By Charlie Senack
Barrhaven teen Ashleigh Pomerant was at her prime before catching COVID-19 in June. Now she’s known as a COVID-19 long hauler who is trying to gain her old life back.
Pomerant, a 17-year-old grade 12 student at Longfields Davidson Heights High School, said the first 10 days of having the virus were the worst. She says watching TV was the only activity she could do, but even that was sometimes hard. One day, watching ‘High School Musical’ became too much; brain fog made the high paced dancing scenes and music too much to bear.
“I had just a mild fever, shortness of breath — getting up off the couch was like I just sprinted up the stairs,” said Pomerant. “I had a lot of aches and pains in my legs. Just in general brain fog where I’d get confused very easily and a lot of fatigue.”
It’s been almost 10 months since Pomerant first contracted COVID-19, and she’s still reeling from the effects of the virus. Pomerant is known as a COVID-19 longhauler, which means you still feel the impacts of the virus long after testing negative.
Typically, it hits older or more compromised people, not someone like Pomerant who went for frequent runs, played sports, and was a part of many clubs and extracurricular activities in school. Pomerant, an otherwise healthy 17-year-old, had no major health issues before contracting COVID-19.
“I’ve had slow improvements and it’s not linear,” she said of her improvements. “I’ll have some good days and I’ll have some bad days. It hit a point in July and August where it did hit get better. But since September it’s been stronger improvements.”
Pomerant says she can now sing without getting out of breath and is going for regular walks. She still can’t walk and talk, and aches and pains still pop up. Her breathing is not fully back to normal, but it’s getting there.
“It was really scary because I really had no idea if this was going to be my life forever or if I’d eventually get better,” said Pomerant. “I’m still not pushing myself a lot. I’m just able to go for a walk most days. After that I’m ok so I don’t wanna push myself and end up back where I was.”
How Pomerant caught COVID-19 still remains a medical mystery. Her mother caught the virus a month before in May and showed similar symptoms. She never went for a COVID test but had a positive diagnosis after going to the emergency room. They ran various tests, including an X-ray of her chest and blood work, which confirmed the diagnosis. Her mom also does not know where she contracted the virus; most likely through community spread in a place like a grocery store.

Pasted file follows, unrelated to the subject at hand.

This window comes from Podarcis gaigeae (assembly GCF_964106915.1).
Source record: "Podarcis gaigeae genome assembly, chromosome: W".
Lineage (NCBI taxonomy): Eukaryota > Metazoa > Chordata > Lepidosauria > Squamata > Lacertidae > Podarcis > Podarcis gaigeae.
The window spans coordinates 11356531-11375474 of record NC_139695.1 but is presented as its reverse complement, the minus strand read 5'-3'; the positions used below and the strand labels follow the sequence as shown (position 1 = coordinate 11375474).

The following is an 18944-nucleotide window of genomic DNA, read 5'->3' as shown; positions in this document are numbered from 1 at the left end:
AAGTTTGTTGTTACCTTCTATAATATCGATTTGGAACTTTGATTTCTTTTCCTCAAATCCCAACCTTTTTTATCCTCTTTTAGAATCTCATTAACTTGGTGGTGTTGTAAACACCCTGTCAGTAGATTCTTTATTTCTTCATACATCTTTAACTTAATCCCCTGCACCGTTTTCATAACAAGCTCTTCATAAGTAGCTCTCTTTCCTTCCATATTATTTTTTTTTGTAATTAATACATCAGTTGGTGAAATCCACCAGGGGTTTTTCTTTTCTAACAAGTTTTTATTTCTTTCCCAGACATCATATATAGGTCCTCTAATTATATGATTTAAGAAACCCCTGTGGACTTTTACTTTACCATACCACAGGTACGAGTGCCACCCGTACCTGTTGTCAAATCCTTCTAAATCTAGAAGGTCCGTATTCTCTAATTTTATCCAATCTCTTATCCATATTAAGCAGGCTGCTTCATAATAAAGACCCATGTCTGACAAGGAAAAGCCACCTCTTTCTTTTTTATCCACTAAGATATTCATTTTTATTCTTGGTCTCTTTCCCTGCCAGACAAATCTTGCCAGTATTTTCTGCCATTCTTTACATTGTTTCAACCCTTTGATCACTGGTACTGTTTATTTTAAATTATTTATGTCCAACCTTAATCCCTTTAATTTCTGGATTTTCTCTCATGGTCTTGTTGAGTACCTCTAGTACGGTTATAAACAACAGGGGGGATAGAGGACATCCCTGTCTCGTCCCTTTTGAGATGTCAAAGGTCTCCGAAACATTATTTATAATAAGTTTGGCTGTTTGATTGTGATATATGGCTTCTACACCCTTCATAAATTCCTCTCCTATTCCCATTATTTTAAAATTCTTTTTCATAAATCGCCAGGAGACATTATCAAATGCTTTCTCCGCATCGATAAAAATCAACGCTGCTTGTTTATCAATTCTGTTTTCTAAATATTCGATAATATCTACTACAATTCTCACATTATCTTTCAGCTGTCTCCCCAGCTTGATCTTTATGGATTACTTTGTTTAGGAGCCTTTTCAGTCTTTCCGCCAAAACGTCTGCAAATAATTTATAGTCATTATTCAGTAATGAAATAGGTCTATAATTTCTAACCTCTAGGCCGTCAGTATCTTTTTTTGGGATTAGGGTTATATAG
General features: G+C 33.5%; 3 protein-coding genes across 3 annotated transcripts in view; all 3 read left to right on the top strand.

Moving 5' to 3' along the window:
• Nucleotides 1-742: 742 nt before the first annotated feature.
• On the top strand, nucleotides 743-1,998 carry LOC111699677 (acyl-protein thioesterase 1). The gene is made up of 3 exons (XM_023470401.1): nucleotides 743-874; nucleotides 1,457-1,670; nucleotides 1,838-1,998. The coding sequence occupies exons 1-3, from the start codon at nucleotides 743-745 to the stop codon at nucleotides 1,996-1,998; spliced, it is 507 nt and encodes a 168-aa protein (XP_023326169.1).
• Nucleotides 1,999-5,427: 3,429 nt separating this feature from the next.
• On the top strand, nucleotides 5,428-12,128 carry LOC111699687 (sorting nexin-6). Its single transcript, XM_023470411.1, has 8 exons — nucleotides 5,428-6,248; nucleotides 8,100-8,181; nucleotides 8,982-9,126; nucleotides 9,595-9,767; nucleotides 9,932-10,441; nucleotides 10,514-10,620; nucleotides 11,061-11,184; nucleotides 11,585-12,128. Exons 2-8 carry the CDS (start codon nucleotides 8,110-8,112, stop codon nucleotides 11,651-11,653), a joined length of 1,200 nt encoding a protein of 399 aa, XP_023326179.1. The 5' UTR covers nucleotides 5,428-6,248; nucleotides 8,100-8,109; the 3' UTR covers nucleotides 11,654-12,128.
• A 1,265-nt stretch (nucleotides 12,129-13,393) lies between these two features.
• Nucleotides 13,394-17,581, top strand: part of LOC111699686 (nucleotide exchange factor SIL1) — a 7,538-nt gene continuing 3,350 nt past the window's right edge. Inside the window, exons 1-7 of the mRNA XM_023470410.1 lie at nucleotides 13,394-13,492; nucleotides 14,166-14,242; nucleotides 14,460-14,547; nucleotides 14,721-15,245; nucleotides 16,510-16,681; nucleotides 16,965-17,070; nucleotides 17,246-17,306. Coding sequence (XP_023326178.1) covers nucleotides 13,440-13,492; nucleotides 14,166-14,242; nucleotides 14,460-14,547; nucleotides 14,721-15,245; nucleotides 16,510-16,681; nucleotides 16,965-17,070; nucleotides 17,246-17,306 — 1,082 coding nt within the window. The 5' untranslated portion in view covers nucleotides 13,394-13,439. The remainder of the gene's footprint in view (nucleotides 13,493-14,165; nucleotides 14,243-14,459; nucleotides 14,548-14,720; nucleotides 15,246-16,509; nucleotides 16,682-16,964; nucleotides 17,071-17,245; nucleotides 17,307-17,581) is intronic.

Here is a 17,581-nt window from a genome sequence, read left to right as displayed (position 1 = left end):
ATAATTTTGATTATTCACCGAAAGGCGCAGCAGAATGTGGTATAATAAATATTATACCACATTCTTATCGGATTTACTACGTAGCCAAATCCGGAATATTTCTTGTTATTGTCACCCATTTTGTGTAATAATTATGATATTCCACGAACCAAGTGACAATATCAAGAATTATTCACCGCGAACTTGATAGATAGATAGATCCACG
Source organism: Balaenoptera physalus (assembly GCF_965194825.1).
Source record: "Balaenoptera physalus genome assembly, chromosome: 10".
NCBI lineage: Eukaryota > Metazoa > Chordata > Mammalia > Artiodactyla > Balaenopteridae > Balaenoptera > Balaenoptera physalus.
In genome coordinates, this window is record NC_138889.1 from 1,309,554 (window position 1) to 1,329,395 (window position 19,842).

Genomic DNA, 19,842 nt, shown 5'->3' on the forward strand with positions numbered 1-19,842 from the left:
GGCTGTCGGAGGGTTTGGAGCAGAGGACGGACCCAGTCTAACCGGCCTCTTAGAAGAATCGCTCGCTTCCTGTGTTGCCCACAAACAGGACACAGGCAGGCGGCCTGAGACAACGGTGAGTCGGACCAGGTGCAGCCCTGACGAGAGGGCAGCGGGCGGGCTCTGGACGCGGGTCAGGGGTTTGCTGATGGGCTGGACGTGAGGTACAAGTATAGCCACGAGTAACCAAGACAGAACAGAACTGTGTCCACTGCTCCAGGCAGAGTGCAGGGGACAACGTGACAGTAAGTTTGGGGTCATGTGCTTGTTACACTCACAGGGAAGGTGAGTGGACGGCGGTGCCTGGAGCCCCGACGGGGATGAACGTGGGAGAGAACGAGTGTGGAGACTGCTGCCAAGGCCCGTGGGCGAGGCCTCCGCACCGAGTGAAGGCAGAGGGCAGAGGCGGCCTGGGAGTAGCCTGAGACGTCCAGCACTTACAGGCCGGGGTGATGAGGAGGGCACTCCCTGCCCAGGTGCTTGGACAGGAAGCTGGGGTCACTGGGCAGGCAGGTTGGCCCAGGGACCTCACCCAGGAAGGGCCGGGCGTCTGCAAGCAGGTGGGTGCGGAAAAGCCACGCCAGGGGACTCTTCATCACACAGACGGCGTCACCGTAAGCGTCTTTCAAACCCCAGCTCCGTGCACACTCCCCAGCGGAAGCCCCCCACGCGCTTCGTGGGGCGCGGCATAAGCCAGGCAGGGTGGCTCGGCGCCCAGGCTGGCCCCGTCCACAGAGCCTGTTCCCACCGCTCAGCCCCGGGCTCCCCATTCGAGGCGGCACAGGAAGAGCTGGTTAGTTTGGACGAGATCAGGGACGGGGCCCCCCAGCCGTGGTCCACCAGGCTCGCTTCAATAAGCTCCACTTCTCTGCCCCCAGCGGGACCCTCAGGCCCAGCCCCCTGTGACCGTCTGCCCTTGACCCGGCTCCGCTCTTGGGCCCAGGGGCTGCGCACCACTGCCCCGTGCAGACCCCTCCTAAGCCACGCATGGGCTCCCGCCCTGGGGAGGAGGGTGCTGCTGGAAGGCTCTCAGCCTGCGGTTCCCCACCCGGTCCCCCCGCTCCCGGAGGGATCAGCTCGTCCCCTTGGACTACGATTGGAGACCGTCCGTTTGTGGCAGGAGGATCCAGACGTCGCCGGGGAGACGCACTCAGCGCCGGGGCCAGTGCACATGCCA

Pomerant says she believes she must have caught COVID-19 from her mom, but why she showed no symptoms for almost a month remains unclear.
“Maybe I was just asymptotic for that whole month and then something happened to trigger it. I really don’t know,” she said. “It’s a mystery.”
Pomerant now sees a naturopath to help with her diet and both a massage and physio therapist to help relax the muscles and regain strength. Her family doctor has also sent her for a variety of tests to see what damage — if any was done.
The grade 12 student also admits her final year of high school has been a struggle due to the exasperating brain fog.
“School has been really hard this year — harder than it’s been any other year because normally I do pretty well in school and I can balance it with my extra curriculars,” said Pomerant. “This year it’s been really different. But as the year has gone in and my health has improved, school has gotten easier.”
Pomerant also admits the long lasting effects of the virus has out much of her life in hold. She was unable to play ringuette last summer because she was weak and had no strength. Now this year she’s hoping for a summer where sports can be a big part of her life again.
The Barrhaven teen also says it’s been a hard adjustment for her friends. Not everyone understands why Pomerant isn’t like her old self and why she doesn’t have the energy of a typical 17-year-old.
“It’s hard because not all my friends really understand what I’ve gone through, but others have tried which is really good,” she said. “Others were just dismissive of it which is hard. It’s also meant I can’t always hangout at someone’s back deck to socialize safely so it’s been isolating, too.”
Pomerant was worried she’d have to delay attending university in the fall due to her side effects but is now confident she will be well by September. She plans to attend Ottawa or Carleton University for their international development program.
After following all safety precautions and thinking she’d never catch COVID, Pomerant now has a message for all those who believe it’s a hoax or isn’t taking it seriously.
“It’s annoying seeing online people who are gathering and everything and they haven’t gotten sick but I took all the precautions and I still got it,” said Pomerant. “You never know; it could happen to you. You never think it can be you but it can be and you really don’t want it.”